2. Have you had any surprising developments from engaging students with a citizen science project?
I am pleasantly surprised by my students all the time! When they come to me with questions and I realise they really have a deep understanding of the process, that is awesome to me. They would often propose a new method or way of doing things that I hadn’t thought about before. They are teaching me as well!
3. How did the DNA lionfish barcoding project come about? Have you been inspired to engage with other citizen science projects?
Dr Eble initially contacted me 8 or 9 years ago because he heard of the citizen science projects I was working on with my students. We then talked about his DNA barcoding idea and put together the lionfish project which we continued doing year after year. He was very instrumental, organising a workshop for teachers and pulling a bunch of different organisations together to collaborate. We are currently building a database of all the lionfish prey species we identified. There are also several other environmental studies we are working on right now, including Bringing Back our Bayous and the Shannon Diversity Study.
The programme also gives students the opportunity to experience what fieldwork is all about. Many enjoy doing this hands-on work, but others come back to me and say they enjoy lab work much more than being out in the field. They also learn that there are failures and challenges in science, I think that is a very valuable lesson. Sometimes we grow more through our failures than we do when things go right. When they go on to college, they have a much better idea of what they want to do, and many of my former students are now pursuing science degrees.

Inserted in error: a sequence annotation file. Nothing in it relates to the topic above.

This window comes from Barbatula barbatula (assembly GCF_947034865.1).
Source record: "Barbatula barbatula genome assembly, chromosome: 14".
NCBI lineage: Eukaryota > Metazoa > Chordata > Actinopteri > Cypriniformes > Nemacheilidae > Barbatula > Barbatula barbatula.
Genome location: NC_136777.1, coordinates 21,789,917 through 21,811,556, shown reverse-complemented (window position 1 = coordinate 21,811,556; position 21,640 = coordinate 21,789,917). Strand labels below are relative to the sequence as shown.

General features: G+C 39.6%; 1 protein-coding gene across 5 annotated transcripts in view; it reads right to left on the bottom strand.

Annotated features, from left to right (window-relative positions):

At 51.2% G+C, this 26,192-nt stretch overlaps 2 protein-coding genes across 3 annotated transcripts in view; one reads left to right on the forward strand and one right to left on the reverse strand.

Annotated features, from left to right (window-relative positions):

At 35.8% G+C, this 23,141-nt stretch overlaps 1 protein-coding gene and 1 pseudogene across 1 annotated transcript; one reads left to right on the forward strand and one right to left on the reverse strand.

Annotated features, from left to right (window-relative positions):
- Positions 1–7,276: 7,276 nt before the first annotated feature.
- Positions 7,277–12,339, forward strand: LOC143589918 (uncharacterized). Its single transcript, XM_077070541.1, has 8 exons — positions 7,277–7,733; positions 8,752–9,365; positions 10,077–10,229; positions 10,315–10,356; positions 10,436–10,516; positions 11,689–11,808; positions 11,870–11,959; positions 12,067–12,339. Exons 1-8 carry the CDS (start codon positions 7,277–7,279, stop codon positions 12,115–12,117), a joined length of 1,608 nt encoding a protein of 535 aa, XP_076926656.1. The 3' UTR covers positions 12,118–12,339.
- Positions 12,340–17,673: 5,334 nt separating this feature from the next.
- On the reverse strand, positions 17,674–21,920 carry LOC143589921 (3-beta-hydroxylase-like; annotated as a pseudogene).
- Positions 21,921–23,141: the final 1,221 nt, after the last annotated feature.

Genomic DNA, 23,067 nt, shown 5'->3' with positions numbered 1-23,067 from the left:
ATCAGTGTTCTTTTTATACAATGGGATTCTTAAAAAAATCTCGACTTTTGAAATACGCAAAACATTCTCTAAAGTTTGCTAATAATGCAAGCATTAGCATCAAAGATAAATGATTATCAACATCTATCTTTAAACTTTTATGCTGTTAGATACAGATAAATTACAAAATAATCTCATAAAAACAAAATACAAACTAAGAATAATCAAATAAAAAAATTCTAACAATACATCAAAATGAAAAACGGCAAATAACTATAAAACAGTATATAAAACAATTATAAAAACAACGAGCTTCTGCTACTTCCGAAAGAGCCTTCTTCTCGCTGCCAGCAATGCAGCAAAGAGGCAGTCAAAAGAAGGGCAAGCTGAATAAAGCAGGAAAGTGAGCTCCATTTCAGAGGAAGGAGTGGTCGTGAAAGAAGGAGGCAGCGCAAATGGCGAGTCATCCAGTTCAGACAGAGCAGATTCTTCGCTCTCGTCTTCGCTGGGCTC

- Albins, A. and Hixon, M. (2013). Worst case scenario: potential long-term effects of invasive predatory lionfish (Pterois volitans) on Atlantic and Caribbean coral-reef communities. Environmental Biology of Fishes, 96, 1151-1157.
- Dahl, K., Patterson W., Robertson, A., and Ortmann, A. (2017). DNA barcoding significantly improves resolution of invasive lionfish diet in the Northern Gulf of Mexico. Biological Invasions, 19, 1917-1933.
- Eble, J. and Pecore, J. (2019). The American Biology Teacher, 81(3), 169–174. Available at: https://doi.org/10.1525/abt.2019.81.3.169
- International Barcode of Life Consortium. (2021). Available at: https://ibol.org/about/dna-barcoding/ [Accessed May 2021]
Drs Pecore and Eble have developed DNA barcoding protocols that allow high school and middle school students to investigate the impacts of invasive lionfish on native fish communities.
University of West Florida Pace Academic Development Grant
Rick O’Connor, Capt. Andy Ross, Gulf Islands National Seashore, Charlene Mauro, Navarre Beach Marine Science Station, Booker T. Washington High School, Escambia High School, Gulf Breeze High School, Navarre High School, Pensacola High School, West Florida High School, Woodlawn Beach Middle School
Dr Jeff Eble is a Visiting Research Professor at Florida Institute of Technology, Melbourne. His research investigates the evolution and conservation of marine biodiversity. Most recently this has included evaluating the use of environmental DNA to characterise biodiversity across trophic levels.
Dr John Pecore is Professor at the University of West Florida. His research focuses on innovative ways to engage students in science. Dr Pecore’s scholarly interest includes situating learning in contextualised experiences with an emphasis in project-based learning and instruction. He has written about progressive education, experiential learning, teaching practices, and science standards.
Florida Institute of Technology
Ocean Engineering and Marine Science
150 W. University Blvd.
Melbourne, FL 32901
University of West Florida
Ocean Engineering and Marine Science
11000 University Pkwy
Pensacola, FL 32514
Dr Jeff Eble
T: +1 508-237-9551